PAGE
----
We are, at time of writing, just six days out from the latest instalment of that hit series, Today Could Mean The End For Boris Johnson. Thursday 23 June will bring by-elections in both Wakefield, which the Tories won from Labour for the first time in nearly nine decades in 2019, and Tiverton and Honiton, a part of south Devon that the Tories have held essentially forever.
Polling suggests that the Tories may well be on course to lose both, to Labour and Lib Dems respectively. That means we might – just might – get a day in which we can watch both Red and Blue Walls crumbling simultaneously, live on BBC One. At the very least, Joshua is looking meaningfully at a trumpet.
On reading that Helen Hurford, the Conservative candidate in Tiverton, had twice refused to say whether or not she thought Boris Johnson was trustworthy, I almost felt sorry for her: I mean, what is she supposed to say? The rest of the interview rather cleansed me of any unwarranted sympathy, however. Why is she not cruising to victory in a seat in which the last guy – the green bench pornography-enjoyer Neil Parish – had a majority of 24,000, the Guardian asked? Because of “the media’s persistent regurgitating of partygate – even though there has been a line drawn in the sand… people aren’t allowed to move on from it”, according to Hurford. Not, in other words, because the public is rightly furious about this government’s behaviour, but because horrible mean journalists won’t stop being beastly to the Prime Minister. Who may or may not be trustworthy. Despite the exemplary use of the passive voice, however, Hurford clearly deserves to lose.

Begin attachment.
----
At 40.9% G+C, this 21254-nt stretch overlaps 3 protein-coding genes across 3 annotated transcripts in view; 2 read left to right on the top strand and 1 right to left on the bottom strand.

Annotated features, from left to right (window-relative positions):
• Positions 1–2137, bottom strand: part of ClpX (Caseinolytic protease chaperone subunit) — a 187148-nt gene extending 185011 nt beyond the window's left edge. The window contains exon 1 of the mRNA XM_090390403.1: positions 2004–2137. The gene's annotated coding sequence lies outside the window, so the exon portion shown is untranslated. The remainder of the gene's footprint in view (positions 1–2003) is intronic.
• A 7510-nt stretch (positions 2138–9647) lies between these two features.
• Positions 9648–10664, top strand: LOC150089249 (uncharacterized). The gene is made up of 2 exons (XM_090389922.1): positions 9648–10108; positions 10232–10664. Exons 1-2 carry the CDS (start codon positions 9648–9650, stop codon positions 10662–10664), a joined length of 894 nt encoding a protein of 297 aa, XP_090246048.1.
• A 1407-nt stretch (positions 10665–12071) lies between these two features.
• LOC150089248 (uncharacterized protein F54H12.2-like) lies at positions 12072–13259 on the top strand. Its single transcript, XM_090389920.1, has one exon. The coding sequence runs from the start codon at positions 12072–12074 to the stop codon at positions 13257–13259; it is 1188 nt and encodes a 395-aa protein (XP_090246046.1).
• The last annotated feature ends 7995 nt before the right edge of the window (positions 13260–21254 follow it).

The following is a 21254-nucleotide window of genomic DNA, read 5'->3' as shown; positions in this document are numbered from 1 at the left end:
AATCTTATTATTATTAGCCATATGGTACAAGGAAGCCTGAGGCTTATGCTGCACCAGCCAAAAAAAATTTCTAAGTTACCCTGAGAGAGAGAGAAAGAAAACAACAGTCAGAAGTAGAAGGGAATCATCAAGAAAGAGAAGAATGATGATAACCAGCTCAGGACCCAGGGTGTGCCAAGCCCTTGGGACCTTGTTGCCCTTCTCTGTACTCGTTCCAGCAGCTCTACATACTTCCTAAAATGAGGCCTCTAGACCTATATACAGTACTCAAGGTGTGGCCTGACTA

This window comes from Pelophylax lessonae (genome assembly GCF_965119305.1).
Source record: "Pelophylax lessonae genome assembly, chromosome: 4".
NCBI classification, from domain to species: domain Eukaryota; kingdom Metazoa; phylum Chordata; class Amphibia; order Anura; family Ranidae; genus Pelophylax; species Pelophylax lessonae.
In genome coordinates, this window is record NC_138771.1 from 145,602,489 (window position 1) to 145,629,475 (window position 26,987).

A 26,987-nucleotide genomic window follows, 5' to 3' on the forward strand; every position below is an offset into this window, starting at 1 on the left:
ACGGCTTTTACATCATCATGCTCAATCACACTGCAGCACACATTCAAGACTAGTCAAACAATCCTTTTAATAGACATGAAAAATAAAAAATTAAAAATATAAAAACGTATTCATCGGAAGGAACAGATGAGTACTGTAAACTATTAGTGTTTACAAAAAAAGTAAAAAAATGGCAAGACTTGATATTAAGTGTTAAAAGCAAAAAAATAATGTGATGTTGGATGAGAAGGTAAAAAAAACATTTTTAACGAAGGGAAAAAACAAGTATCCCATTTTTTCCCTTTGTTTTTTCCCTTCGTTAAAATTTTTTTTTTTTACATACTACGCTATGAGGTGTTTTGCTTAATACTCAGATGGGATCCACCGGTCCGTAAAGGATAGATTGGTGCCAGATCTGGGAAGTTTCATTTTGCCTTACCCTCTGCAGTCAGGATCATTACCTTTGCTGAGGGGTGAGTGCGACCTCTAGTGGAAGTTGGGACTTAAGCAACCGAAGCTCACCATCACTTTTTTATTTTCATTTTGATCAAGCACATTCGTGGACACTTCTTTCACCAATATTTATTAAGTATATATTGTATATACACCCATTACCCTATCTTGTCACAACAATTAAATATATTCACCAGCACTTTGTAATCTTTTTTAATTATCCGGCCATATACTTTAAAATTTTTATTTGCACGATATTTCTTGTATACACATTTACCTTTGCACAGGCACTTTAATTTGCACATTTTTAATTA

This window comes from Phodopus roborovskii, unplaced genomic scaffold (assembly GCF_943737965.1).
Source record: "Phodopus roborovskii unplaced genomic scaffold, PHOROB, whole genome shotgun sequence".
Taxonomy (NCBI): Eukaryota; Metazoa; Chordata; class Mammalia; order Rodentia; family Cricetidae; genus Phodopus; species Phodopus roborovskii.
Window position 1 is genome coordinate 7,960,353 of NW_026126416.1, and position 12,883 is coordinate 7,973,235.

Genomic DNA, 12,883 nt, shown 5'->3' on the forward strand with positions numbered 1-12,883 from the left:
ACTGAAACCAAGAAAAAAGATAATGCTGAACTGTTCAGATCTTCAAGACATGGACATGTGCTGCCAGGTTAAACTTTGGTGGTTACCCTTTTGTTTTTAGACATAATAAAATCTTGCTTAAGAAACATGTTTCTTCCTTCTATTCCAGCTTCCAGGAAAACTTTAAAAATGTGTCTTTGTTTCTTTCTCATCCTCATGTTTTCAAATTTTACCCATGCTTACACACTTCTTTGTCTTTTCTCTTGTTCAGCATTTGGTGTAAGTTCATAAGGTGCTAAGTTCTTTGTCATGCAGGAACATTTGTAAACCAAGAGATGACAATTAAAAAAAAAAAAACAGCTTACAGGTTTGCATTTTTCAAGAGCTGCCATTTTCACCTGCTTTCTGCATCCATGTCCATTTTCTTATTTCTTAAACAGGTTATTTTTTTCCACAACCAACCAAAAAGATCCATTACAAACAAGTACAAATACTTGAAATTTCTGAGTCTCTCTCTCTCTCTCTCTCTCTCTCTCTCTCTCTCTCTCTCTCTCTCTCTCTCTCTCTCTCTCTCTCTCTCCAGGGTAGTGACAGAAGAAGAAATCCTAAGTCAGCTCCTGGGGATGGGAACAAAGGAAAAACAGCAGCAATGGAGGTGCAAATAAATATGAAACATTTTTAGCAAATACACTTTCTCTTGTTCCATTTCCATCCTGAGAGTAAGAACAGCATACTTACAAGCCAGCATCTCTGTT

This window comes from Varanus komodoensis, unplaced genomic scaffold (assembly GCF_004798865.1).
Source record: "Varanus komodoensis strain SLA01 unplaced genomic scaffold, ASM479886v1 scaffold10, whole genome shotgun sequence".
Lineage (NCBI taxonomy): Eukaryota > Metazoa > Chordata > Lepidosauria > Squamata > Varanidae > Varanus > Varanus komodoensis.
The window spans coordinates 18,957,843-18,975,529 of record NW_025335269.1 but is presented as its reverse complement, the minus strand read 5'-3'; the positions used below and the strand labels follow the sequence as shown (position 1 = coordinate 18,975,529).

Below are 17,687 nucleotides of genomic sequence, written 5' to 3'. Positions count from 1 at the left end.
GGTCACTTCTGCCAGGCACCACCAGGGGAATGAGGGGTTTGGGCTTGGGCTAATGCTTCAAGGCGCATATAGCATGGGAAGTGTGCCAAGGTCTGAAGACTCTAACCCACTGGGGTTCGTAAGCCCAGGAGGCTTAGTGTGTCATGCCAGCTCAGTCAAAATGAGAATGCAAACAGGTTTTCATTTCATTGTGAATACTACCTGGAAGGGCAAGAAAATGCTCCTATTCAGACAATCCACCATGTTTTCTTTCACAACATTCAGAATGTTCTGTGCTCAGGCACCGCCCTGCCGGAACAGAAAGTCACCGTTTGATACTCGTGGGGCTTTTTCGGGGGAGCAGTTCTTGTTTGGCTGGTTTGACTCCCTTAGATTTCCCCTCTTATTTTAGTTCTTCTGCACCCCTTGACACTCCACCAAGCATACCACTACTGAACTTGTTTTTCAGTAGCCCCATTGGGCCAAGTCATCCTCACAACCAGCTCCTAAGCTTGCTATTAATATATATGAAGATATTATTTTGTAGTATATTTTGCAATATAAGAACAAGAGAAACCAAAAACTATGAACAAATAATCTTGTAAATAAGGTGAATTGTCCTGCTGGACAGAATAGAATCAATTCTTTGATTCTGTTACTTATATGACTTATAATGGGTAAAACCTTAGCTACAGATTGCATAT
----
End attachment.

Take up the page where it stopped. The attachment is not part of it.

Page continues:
That’s nothing, though, compared with the mess that Nadeem Ahmed, the Conservative candidate in Wakefield, has made for himself. His by-election is only taking place because the previous MP, Imran Ahmad Khan, was convicted of sexually assaulting a 15-year-old boy. Having been handed some metaphorical rope by the Daily Telegraph, which conducted a video interview with him, Nadeem Ahmed opined that “we still trust GPs” even though Harold Shipman killed 250 people. Has there ever been a more compelling argument to vote for a political party than “hardly any of us have ever actually been convicted of sexually assaulting a child”?
(Oh, and it’s worth mentioning he also described the convicted man as “one bad apple”, falling prey to the common misuse of that phrase and thus inadvertently suggesting that Khan had spoiled the whole barrel. But that seems, under the circumstances, a minor issue.)
There are all sorts of compelling reasons not to vote Conservative right now, even if you’re the sort of person who’s normally minded to. The cost-of-living crisis. The lack of an animating mission beyond protecting a Prime Minister who seems unable to grasp that other human beings actually exist. Ministers’ growing inability to disguise the fact they think the electorate is stupid.
But besides all that, a big one must surely be – these are the sort of people they think fit to govern us? If this is the best they can do – for the Conservative Party’s sake as well as the country’s – then the sooner those trumpets start blowing the better.
[Follow the latest news from the by-elections in our Live blog: LIVE: Wakefield and Tiverton & Honiton by-election results – New Statesman]